Monday, November 28, 2011

Our Space: Being a Responsible Citizen of the Digital World

We recently released the digital media and ethics casebook, Our Space: Being a Responsible Citizen of the Digital World that Project New Media Literacies developed in collaboration with Howard Gardner and Carrie James' GoodPlay Project. 

We see this casebook being used in homeroom, advisory periods or health classes.  However, our main concern regarding teaching ethics is one that we have seen occur in the media literacy movement.  Throughout the years, teaching media literacy was always relegated to an elective or at the end of class …if there was time.  People have begun to listen to the need to integrate media literacy across curricula and not consider it an aside or add on subject. Our Space is a set of resources that are just as important in today’s media-rich world we all live in, and should not be put aside to “when there is time” during the school day.  Beyond using these resources in the classes mentioned above, we have tried to include lessons that can work within subject-matter classes as well, such as Being Anonymous for a social studies or history class or Identity Play in Online Spaces for an English language arts classroom.

Regarding the casebook release, Anne Collier recently asked, "If a high school student asked you, "What's so important about learning ethics – why develop a whole curriculum around it like this?", what would you say?"

My response...

Imagine a flipping coin in mid-air, hanging there in limbo before landing on one of its two sides.  There is no right or wrong to the sides of a coin.  They both exist together and as the coin hangs in mid-air, it has the potential of landing on either side …At some point in your life, you will be like that coin hanging in mid-air where you’ve run into some issue that bothers you and you need to know your options and make a decision and land. 

Our Space helps to give you the full picture, the promises and the pitfalls of different situations that could or maybe already have happened to you or your friends.  We did this to not leave you with all the answers but hopefully provide you with the tools to form your own personal compass in knowing what questions to ask and how to find the right answers for you.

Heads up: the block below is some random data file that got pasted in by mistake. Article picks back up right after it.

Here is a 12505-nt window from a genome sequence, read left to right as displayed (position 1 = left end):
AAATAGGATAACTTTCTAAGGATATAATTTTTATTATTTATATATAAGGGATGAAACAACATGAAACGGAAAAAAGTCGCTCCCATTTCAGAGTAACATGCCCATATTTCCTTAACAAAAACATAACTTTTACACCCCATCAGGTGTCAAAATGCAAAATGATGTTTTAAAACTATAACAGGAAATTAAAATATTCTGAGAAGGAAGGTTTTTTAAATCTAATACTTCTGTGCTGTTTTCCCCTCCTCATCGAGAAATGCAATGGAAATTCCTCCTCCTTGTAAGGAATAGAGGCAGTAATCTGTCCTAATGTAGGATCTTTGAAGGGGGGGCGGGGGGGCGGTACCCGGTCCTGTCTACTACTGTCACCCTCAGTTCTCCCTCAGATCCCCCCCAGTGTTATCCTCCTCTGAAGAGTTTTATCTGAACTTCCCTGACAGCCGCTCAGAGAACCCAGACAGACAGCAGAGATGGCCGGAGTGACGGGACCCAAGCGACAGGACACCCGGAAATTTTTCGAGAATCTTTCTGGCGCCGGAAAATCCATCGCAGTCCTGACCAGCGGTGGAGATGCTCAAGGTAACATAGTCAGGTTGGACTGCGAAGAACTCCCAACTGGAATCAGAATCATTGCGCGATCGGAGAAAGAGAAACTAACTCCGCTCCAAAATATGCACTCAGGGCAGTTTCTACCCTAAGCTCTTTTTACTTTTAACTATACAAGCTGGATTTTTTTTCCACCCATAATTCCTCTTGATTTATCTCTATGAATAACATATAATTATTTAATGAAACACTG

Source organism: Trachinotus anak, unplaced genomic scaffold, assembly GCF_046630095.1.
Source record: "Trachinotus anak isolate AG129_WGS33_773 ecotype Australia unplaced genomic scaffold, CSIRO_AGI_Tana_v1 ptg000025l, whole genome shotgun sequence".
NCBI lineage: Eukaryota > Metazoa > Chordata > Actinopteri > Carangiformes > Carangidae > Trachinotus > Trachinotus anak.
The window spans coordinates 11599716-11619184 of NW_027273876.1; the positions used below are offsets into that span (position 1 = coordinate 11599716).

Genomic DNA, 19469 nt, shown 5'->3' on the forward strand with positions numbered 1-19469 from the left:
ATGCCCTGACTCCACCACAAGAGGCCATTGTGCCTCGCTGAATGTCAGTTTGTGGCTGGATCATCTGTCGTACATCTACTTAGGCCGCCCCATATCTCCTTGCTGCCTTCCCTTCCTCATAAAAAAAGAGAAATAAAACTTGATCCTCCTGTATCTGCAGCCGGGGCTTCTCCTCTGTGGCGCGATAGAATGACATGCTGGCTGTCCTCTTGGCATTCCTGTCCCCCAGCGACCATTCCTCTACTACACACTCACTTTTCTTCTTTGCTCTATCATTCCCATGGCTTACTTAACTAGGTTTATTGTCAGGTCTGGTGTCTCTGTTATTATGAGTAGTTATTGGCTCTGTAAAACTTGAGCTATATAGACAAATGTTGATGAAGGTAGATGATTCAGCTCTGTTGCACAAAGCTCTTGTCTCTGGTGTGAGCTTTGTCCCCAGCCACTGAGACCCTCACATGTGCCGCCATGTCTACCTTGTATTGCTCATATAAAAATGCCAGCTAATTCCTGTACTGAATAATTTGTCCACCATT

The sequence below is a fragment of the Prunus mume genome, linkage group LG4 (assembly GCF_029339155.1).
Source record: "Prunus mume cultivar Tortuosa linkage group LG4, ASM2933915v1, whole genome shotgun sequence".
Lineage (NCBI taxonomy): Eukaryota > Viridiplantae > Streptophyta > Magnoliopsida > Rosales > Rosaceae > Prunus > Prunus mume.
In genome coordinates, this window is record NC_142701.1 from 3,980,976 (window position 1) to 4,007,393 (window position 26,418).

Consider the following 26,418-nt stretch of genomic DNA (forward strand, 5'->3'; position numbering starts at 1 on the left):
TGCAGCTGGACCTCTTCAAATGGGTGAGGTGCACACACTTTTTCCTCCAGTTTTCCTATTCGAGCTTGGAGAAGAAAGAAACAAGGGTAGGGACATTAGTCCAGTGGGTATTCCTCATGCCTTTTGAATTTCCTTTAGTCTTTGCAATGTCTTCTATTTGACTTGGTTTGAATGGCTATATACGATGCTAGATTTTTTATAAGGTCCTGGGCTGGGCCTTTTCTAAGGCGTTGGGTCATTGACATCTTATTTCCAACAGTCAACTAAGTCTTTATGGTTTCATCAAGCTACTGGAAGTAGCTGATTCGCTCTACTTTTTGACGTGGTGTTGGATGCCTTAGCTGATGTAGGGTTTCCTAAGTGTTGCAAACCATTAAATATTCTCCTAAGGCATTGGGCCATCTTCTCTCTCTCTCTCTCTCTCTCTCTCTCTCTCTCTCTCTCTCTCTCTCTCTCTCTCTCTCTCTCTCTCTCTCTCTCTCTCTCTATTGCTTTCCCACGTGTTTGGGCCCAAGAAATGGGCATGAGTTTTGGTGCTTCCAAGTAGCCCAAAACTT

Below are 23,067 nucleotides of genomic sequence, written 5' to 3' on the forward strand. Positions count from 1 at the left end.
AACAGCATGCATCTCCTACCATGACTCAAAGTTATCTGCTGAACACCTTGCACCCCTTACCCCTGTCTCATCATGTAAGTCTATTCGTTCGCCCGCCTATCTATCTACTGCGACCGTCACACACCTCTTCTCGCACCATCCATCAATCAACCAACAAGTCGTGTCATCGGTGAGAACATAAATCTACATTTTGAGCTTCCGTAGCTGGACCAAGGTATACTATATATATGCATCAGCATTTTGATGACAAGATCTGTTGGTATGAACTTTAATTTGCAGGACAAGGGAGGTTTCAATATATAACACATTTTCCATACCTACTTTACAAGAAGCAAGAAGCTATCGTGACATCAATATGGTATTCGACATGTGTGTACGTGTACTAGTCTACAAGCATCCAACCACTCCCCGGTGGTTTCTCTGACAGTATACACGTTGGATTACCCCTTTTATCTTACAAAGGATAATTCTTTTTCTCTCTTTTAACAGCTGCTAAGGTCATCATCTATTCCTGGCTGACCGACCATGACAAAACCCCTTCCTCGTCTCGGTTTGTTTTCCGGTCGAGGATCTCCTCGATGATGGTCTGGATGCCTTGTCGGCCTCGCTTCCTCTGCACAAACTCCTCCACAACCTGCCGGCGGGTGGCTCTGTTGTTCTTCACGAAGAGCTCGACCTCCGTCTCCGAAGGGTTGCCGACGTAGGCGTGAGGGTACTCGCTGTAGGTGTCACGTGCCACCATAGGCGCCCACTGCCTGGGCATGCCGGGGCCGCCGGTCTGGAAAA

So please enjoy and help to spread the word about the free resource for all to use.  Thanks!

Friday, September 23, 2011

 Project NML has been involved in some exciting new endeavors since our move to the University of Southern California last year. As a part of USC’s Annenberg Innovation Lab, the new media literacy play (the capacity to experiment with one’s surroundings as a form of problem-solving) has become central to our current work in the field of digital media and learning. After partnering with the non-profit RFK Legacy in Action (RFK-LA) last fall, we began piloting a series of programs at the new Robert F. Kennedy Community Schools in Los Angeles under the umbrella of PLAY!, which in addition to being an nml, is also an acronym for 'participatory learning and you'!
NML’s guiding principal for a participant-centric approach to learning maintains providing ample opportunities for gaining expertise in the new media literacy skills and competencies. However, since branching out from working with individual educators and schools into the larger realm of professional development (starting with our early adopters program with the NH Dept. of Education in 2009), we've recognized the value of giving teachers permission to play the role of “participant-learner” (as opposed to "expert") before asking them to try new approaches with their students. By examining the ways educators took-up this challenge, our team was able to identify five characteristics of participatory learning that have come to frame our current research for PLAY!. Please take a moment to click on the link above to read more about them.